“Shogun kicks like a mule. He kicked me one time and my leg hurt for like three days…so none of them are tougher than the other one really. Lyoto has lost to two people I’ve beaten, that doesn’t mean he’s going to be the easiest. He’s just going to be a different one. That’s what I really want to emphasize – they’re all something different not necessarily better or worse than any of them.”
Machida has been in Jones’s shoes before. He was once the light-heavyweight champion in 2009 and on top of the MMA scene before losing in a title rematch to Rua. Not only have the two fighters had a similar trajectory in the UFC, they have similar approach to spirituality and martial arts.
“I respect him a lot. Don’t get me wrong, honestly, I respect Lyoto probably more than half the people in UFC as a whole,” said Jones. “Just because of the person he is, the fact that he does his Kada still, the fact that he’s into meditation like I am, the fact that he’s a student like I am. He has my utmost respect.”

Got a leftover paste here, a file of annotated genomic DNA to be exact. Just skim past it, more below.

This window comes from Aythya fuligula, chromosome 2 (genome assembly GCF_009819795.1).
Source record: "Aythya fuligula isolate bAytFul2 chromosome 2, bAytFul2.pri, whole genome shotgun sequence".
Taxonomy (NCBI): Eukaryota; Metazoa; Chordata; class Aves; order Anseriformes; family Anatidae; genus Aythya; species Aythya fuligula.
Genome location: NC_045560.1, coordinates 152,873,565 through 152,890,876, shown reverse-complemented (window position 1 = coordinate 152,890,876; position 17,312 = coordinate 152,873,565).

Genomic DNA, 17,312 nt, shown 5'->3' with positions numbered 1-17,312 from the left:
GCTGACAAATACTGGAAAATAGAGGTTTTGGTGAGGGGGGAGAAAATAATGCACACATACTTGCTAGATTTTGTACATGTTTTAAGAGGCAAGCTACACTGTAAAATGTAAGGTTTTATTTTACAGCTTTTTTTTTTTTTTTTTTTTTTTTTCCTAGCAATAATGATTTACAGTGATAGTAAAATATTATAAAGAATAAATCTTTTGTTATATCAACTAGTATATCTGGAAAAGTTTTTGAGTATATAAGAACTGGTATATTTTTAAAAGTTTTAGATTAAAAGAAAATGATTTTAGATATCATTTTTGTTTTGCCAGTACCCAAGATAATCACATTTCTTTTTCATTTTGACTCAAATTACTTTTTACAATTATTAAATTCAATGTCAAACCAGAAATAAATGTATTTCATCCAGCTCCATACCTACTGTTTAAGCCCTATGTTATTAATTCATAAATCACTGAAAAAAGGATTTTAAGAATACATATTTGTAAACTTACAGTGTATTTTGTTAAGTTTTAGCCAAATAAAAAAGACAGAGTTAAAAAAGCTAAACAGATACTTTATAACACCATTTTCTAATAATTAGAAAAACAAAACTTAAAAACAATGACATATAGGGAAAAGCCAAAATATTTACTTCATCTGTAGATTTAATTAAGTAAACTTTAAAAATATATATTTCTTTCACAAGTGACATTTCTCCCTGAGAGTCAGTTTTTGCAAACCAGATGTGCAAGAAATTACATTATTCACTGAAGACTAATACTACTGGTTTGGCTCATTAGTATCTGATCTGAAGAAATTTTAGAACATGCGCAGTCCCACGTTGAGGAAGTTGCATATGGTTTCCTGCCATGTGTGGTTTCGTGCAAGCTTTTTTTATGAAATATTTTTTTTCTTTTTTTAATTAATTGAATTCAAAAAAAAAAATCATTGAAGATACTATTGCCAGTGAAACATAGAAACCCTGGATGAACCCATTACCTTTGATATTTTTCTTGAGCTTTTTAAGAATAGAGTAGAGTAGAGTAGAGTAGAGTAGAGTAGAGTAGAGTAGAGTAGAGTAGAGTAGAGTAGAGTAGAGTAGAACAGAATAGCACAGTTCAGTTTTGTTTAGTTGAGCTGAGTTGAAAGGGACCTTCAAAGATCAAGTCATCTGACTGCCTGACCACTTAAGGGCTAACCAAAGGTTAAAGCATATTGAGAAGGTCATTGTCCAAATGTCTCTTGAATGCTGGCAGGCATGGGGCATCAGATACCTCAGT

On Saturday night, both fighters will have something to prove. The now matured Machida wants to regain a belt and title that was once his while Jones is looking to show the world that he is the best pound-for-pound fighter in the world.
“To be at this level where there is a champ versus a number one contender obviously we both have to be smart about and be good at what we do,” said Jones.
“We could all be solved but it’s just a matter of who takes the sport seriously and who wants it more.”
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Photos courtesy of John Lucero